Send to

Choose Destination
Proc Natl Acad Sci U S A. 2019 Jan 22;116(4):1241-1250. doi: 10.1073/pnas.1816143116. Epub 2019 Jan 9.

Failure to eliminate a phosphorylated glucose analog leads to neutropenia in patients with G6PT and G6PC3 deficiency.

Author information

Walloon Excellence in Lifesciences and Biotechnology, B-1200 Brussels, Belgium;
Groupe de Recherches Metaboliques, de Duve Institute, UCLouvain (Université Catholique de Louvain), B-1200 Brussels, Belgium.
Walloon Excellence in Lifesciences and Biotechnology, B-1200 Brussels, Belgium.
Service de Gastro-Entérologie et Hépatologie Pédiatrique, Cliniques Universitaires Saint-Luc, UCLouvain, B-1200 Brussels, Belgium.
Biologie Hématologique, Cliniques Universitaires Saint-Luc, UCLouvain, B-1200 Brussels, Belgium.
Luxembourg Centre for Systems Biomedicine, Université du Luxembourg, L-4367 Belvaux, Luxembourg.
Department of Hematology/Oncology, Hôpital Universitaire des Enfants Reine Fabiola, Université Libre de Bruxelles, B-1020 Brussels, Belgium.


Neutropenia represents an important problem in patients with genetic deficiency in either the glucose-6-phosphate transporter of the endoplasmic reticulum (G6PT/SLC37A4) or G6PC3, an endoplasmic reticulum phosphatase homologous to glucose-6-phosphatase. While affected granulocytes show reduced glucose utilization, the underlying mechanism is unknown and causal therapies are lacking. Using a combination of enzymological, cell-culture, and in vivo approaches, we demonstrate that G6PT and G6PC3 collaborate to destroy 1,5-anhydroglucitol-6-phosphate (1,5AG6P), a close structural analog of glucose-6-phosphate and an inhibitor of low-K M hexokinases, which catalyze the first step in glycolysis in most tissues. We show that 1,5AG6P is made by phosphorylation of 1,5-anhydroglucitol, a compound normally present in human plasma, by side activities of ADP-glucokinase and low-K M hexokinases. Granulocytes from patients deficient in G6PC3 or G6PT accumulate 1,5AG6P to concentrations (∼3 mM) that strongly inhibit hexokinase activity. In a model of G6PC3-deficient mouse neutrophils, physiological concentrations of 1,5-anhydroglucitol caused massive accumulation of 1,5AG6P, a decrease in glucose utilization, and cell death. Treating G6PC3-deficient mice with an inhibitor of the kidney glucose transporter SGLT2 to lower their blood level of 1,5-anhydroglucitol restored a normal neutrophil count, while administration of 1,5-anhydroglucitol had the opposite effect. In conclusion, we show that the neutropenia in patients with G6PC3 or G6PT mutations is a metabolite-repair deficiency, caused by a failure to eliminate the nonclassical metabolite 1,5AG6P.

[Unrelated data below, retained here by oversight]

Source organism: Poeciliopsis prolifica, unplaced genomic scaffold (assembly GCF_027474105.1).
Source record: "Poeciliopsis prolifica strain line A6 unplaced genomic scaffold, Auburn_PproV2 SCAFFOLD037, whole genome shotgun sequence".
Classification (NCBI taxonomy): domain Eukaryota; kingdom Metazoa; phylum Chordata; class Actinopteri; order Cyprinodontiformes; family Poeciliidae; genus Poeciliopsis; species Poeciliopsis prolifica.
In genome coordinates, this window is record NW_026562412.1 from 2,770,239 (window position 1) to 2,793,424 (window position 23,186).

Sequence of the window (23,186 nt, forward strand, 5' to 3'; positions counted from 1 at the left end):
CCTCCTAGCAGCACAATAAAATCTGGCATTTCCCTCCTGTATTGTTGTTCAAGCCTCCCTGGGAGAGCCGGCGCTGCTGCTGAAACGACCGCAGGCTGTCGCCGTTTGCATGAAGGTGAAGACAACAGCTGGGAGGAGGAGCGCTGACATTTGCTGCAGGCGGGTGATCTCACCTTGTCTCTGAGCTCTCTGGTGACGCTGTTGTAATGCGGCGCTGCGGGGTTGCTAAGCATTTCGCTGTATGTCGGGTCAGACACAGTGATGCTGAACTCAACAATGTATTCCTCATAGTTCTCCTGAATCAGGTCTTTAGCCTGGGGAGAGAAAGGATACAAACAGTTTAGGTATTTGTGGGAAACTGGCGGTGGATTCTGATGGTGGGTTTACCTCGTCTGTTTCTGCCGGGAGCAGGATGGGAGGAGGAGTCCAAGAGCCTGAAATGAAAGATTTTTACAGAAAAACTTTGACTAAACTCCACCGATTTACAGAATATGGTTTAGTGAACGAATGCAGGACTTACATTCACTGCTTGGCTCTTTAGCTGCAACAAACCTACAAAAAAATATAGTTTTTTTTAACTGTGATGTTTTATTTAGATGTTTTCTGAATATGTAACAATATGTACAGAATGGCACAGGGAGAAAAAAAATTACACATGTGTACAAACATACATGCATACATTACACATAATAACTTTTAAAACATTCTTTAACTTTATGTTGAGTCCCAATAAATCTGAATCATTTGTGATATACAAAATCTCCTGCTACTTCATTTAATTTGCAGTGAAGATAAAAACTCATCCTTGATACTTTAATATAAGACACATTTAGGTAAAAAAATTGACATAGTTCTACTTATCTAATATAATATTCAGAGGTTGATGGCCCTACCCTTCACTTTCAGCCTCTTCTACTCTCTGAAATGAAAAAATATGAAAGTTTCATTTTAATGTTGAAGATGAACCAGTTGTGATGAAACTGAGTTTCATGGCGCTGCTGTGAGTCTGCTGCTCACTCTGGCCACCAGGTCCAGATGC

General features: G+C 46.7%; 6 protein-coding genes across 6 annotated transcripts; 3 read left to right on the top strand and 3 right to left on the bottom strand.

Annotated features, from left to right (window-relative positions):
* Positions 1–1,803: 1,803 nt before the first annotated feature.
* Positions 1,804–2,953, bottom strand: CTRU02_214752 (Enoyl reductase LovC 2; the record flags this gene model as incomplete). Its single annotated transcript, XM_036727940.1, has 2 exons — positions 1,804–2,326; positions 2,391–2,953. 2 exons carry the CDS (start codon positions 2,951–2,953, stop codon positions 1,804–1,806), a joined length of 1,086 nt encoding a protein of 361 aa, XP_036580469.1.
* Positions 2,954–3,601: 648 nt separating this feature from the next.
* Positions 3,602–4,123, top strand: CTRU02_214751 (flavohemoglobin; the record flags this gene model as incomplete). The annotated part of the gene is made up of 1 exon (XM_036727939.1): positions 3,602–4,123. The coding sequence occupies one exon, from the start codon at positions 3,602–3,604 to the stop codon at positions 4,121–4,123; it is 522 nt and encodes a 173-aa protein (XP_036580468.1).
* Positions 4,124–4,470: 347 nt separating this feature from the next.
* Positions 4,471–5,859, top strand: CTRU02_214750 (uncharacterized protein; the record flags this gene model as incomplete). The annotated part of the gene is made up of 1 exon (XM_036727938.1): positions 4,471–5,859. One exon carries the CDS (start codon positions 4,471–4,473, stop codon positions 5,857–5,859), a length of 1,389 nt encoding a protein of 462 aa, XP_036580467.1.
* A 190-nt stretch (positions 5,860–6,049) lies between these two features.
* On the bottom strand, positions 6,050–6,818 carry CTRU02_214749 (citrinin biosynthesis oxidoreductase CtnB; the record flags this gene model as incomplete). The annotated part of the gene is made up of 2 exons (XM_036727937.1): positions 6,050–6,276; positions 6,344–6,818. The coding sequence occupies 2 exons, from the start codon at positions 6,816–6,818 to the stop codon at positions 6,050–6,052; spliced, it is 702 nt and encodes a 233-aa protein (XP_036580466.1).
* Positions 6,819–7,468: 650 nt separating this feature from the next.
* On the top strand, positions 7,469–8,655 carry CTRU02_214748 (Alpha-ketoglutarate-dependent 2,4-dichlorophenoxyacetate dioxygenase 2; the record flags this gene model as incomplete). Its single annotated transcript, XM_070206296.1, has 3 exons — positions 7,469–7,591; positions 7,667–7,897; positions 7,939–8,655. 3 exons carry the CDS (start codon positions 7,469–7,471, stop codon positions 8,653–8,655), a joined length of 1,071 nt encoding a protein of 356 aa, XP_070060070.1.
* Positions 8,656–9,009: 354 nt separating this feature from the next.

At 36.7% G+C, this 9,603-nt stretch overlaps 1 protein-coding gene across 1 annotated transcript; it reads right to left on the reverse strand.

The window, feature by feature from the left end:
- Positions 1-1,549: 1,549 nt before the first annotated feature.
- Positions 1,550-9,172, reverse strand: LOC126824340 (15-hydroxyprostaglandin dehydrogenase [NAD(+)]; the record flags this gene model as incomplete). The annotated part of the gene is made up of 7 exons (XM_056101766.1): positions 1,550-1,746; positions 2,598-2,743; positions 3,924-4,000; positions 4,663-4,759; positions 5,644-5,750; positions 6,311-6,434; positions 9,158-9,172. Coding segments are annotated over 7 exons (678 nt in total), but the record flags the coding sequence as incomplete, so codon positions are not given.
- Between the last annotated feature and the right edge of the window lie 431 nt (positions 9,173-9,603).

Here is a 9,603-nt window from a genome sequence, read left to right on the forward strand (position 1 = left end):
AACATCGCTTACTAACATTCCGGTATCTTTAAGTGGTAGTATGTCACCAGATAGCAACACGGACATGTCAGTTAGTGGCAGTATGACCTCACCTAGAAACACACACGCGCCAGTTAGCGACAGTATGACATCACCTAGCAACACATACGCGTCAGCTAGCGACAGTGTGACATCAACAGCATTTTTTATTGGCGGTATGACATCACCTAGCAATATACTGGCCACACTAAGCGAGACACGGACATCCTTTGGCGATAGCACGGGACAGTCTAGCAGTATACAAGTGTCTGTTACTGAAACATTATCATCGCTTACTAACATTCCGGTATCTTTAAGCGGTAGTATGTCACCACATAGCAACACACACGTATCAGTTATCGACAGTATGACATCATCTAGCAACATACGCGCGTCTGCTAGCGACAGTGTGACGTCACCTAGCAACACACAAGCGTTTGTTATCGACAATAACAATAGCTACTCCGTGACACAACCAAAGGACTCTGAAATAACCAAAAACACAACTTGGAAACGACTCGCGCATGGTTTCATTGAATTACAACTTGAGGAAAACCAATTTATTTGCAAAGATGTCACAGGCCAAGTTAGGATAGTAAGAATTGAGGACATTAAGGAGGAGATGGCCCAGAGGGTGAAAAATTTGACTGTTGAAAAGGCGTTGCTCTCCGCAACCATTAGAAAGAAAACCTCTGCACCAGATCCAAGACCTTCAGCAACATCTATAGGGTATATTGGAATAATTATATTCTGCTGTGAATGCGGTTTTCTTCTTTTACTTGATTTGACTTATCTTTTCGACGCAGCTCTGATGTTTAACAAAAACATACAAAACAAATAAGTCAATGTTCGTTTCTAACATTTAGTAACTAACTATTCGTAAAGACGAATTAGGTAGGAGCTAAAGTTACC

1,5-anhydroglucitol; SLGT2 inhibitors; glucose-6-phosphatase-β; metabolite repair; neutropenia

Supplemental Content

Full text links

Icon for HighWire Icon for PubMed Central
Loading ...
Support Center